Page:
Photo © Greenpeace/Stachowske
Photo © Greenpeace/Stachowske
Day three of the climate negotiations in Bonn, and New Zealand fails to impress.... here's the latest from Greenpeace Political Adviser Geoff Keey, who's at the talks:

New Zealand’s contribution to the talks has been disappointing to date. In fact, one official delegate I spoke to after New Zealand’s opening presentation to the 180 countries attending the negotiations said “well that was 10 minutes of nothing.”

Unfortunately, it’ll take a bit of writing to explain why it was 10 minutes of nothing, so this blog will be a bit longer than normal.

Please don’t get me wrong, my criticism of the speech by New Zealand’s Climate Change Ambassador Adrian Macey is no criticism of the man. He’s an excellent diplomat who serves his country well. He’s also a genuinely nice guy. Rather, my concern is with New Zealand’s overall direction. We’re not climate change leaders. We’re not even fast followers. Over here in Bonn it’s painfully clear that we’re laggards.

Ambassador Macey spoke about New Zealand’s recommendation for the concentration of greenhouse gases in the atmosphere that the world should try to live with over the long term. In climate change negotiations speak it’s called a stabilisation goal.

New Zealand’s proposed stabilisation goal was for greenhouse gasses to stabilise at no more than 450ppm. A couple of years ago, that might have seemed OK, but the most recent science indicates that 450ppm is way too high, is likely to push the world above two degrees warming, and could trigger catastrophic climate change. Tellingly, New Zealand didn’t want to talk in terms of a temperature-based goal.

In comparison, the Association of Small Island States, including New Zealand’s Pacific Island partners, is calling for a target of 350ppm and less than 1.5 degrees of warming. These countries are particularly vulnerable to climate change so are acutely aware of what the world needs to do. If New Zealand wants to retain credibility in the Pacific, it needs to listen to them and reflect their concerns.

At this conference developed countries were expected to talk about their proposed national targets to reduce greenhouse gas pollution over the medium term. These targets are called Quantified Emission Level Reduction Obligations or as everyone here calls them QELROs. These QELROs are important indicators of a country’s commitment to tackling climate change. For example, the European Union has proposed to reduce their greenhouse gas pollution to 30% below their 1990 pollution levels.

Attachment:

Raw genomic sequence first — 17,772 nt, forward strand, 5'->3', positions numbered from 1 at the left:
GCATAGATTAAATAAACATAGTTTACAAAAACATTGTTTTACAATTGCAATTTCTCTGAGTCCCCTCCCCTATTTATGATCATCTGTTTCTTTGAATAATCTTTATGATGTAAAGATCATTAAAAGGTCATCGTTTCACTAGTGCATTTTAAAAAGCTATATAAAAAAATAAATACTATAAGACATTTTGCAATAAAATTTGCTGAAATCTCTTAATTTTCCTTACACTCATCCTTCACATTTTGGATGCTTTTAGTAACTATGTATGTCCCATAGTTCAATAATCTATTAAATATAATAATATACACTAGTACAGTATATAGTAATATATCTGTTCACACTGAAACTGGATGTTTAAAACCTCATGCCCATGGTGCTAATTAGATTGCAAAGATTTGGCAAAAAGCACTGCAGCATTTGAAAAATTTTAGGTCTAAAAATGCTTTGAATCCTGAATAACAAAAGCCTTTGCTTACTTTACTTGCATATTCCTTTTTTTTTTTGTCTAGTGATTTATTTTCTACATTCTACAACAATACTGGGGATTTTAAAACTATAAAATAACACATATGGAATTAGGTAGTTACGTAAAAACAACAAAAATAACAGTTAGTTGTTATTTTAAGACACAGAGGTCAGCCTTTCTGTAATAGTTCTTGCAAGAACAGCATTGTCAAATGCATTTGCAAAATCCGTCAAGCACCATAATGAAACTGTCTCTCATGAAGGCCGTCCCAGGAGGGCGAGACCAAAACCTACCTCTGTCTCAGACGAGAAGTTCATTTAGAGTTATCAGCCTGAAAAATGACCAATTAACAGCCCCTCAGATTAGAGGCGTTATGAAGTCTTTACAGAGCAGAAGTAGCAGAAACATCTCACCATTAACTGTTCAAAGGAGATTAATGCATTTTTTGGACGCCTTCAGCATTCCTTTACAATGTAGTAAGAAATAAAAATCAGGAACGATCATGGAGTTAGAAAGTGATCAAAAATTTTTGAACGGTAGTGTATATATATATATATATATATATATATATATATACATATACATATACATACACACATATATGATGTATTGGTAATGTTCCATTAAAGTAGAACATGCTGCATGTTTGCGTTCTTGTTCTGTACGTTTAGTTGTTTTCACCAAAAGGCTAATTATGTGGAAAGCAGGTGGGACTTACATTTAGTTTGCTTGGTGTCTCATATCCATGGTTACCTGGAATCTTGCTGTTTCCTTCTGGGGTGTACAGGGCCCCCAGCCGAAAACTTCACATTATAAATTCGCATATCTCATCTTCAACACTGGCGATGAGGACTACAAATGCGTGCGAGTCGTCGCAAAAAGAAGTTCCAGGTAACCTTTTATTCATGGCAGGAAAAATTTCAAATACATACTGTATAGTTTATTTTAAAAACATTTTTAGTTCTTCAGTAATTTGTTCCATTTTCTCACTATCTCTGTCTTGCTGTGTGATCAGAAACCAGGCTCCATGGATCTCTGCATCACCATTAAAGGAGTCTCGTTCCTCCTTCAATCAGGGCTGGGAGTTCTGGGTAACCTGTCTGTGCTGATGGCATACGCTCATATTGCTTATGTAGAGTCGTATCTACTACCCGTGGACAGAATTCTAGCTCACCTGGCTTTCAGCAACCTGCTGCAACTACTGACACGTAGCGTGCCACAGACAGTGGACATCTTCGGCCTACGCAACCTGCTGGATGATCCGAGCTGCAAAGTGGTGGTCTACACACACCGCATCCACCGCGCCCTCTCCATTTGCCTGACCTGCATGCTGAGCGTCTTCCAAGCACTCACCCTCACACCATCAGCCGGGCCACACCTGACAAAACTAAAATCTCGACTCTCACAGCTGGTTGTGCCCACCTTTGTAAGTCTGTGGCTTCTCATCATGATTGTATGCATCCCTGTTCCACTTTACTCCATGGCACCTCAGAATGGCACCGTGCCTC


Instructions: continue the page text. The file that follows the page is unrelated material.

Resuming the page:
Unfortunately, the New Zealand Government is, unlike the EU, Norway, the US and others, is still holding out to see whether special pleading about “national circumstances” is successful before offering to commit to anything.

Astonishingly, New Zealand’s Climate Change Ambassador admitted that one of the reasons for this delay was that:

The New Zealand government and parliament have been focussed on reviewing the main instrument of our climate change policy, the New Zealand Emissions Trading Scheme.”

The Parliamentary Review of climate change policy is already impacting on New Zealand’s ability to be a responsible international player. In fact, with the United States becoming more actively involved in the negotiations New Zealand is starting to look quite backward.

However none of this is stopping New Zealand from lecturing developing countries, telling them that: "Those in a position to do so are expected to play their part in solving this global climate crisis."

New Zealand’s programme to tackle climate change has been largely abandoned. The emissions trading scheme will not deliver the emissions cuts New Zealand needs to achieve and developing countries are showing the courage to take domestic action on behalf of the climate that our Government is too afraid of big business to do. Perhaps we could start playing our part.